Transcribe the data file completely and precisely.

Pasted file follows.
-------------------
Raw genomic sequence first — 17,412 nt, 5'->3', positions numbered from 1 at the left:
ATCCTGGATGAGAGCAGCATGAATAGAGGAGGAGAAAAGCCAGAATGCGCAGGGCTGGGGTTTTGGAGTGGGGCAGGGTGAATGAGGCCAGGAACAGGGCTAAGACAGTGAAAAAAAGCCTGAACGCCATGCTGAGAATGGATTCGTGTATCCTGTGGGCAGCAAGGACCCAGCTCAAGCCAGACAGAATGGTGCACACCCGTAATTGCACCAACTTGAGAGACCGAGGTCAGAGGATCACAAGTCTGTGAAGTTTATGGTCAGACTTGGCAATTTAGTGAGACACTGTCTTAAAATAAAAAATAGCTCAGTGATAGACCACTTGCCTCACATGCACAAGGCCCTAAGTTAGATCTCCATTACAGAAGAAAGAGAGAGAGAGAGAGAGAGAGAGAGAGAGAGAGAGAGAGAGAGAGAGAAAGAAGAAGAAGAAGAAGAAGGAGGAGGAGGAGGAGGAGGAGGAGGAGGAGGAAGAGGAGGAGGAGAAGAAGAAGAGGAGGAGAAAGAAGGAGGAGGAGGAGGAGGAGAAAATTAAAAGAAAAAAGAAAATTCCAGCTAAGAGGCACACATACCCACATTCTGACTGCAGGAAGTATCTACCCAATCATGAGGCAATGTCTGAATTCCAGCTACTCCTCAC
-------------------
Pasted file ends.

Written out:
Raw genomic sequence first — 17,412 nt, 5'->3', positions numbered from 1 at the left:
ATCCTGGATGAGAGCAGCATGAATAGAGGAGGAGAAAAGCCAGAATGCGCAGGGCTGGGGTTTTGGAGTGGGGCAGGGTGAATGAGGCCAGGAACAGGGCTAAGACAGTGAAAAAAAGCCTGAACGCCATGCTGAGAATGGATTCGTGTATCCTGTGGGCAGCAAGGACCCAGCTCAAGCCAGACAGAATGGTGCACACCCGTAATTGCACCAACTTGAGAGACCGAGGTCAGAGGATCACAAGTCTGTGAAGTTTATGGTCAGACTTGGCAATTTAGTGAGACACTGTCTTAAAATAAAAAATAGCTCAGTGATAGACCACTTGCCTCACATGCACAAGGCCCTAAGTTAGATCTCCATTACAGAAGAAAGAGAGAGAGAGAGAGAGAGAGAGAGAGAGAGAGAGAGAGAGAGAGAGAAAGAAGAAGAAGAAGAAGAAGGAGGAGGAGGAGGAGGAGGAGGAGGAGGAGGAAGAGGAGGAGGAGAAGAAGAAGAGGAGGAGAAAGAAGGAGGAGGAGGAGGAGGAGAAAATTAAAAGAAAAAAGAAAATTCCAGCTAAGAGGCACACATACCCACATTCTGACTGCAGGAAGTATCTACCCAATCATGAGGCAATGTCTGAATTCCAGCTACTCCTCAC